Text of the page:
Saturday, February 16, 2013
While I'm Out In This Tent With These Freaks and Musicians
Earlier, this week I was miserably sick, which is usually a big pain in the ass, but it kept me home in bed for a few days instead of actually, you know, working. And since I wasn't working, I was goofing off on Facebook, which is almost impossible while I'm at the office.
Anyhow, like most people do, I follow one of my all-time favorite musicians, Todd Snider, and keep an eye on his posts, hoping for early info on concert dates, new albums, and stuff like that.
A lot of you may have never heard of him, and that's understandable--I didn't hear about him until about four or five years ago. While I was living out in Las Vegas, my sister Amy made me a modern-day mix tape, basically a CD of a bunch of stuff that she liked that she thought I might like also. In fact, at the time, I think I wrote a post about it--the CD was called Hello CD Listeners (Check out the archives for March 2008, 'The Tom Petty Reference' for the full story). Anyhow, the first song on the disc was Todd Snider singing Vinyl Records, which was not only a great song, but it cracked me up.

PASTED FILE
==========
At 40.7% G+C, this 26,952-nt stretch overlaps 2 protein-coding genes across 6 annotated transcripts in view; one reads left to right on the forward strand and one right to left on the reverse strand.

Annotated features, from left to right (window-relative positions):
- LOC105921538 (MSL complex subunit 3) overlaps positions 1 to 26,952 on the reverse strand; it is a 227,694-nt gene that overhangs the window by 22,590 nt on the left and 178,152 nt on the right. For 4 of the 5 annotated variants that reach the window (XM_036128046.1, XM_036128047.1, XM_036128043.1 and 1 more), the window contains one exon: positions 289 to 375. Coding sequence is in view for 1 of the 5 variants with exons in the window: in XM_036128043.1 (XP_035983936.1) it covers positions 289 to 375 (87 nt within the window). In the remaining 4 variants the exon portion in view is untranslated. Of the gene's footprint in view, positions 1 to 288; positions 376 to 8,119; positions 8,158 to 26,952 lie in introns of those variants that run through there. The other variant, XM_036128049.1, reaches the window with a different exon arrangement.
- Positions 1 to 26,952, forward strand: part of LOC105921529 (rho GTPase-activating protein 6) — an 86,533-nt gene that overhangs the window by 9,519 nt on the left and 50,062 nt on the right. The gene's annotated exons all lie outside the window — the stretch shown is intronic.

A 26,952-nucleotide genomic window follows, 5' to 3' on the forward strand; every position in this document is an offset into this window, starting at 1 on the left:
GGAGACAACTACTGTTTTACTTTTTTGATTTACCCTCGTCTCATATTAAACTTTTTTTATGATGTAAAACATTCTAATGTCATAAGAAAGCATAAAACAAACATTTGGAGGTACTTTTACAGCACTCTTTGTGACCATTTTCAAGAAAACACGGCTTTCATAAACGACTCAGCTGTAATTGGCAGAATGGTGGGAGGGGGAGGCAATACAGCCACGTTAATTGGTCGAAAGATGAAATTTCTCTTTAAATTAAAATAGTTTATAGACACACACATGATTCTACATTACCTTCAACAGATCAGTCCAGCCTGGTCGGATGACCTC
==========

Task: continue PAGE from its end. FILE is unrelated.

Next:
Hope you enjoyed it, but that's just a taste of his collection. Not only does he write fun songs, his live shows are great because of the stories he tells between numbers--they are sometimes the most memorable part and always good for a laugh.
I had the opportunity to see him live at the Ryman Auditorium last fall, and if you ever have the opportunity to see a show at the Mother Church, please take advantage of it--unless you have the misfortune of sitting under the balcony, it is one of the greatest places in the world to see a live show. Words can't quite describe the coolness factor, and for an old-school venue, the acoustics are excellent, and most of the seats are fantastic--I've yet to have a bad one for any of the shows I've been to.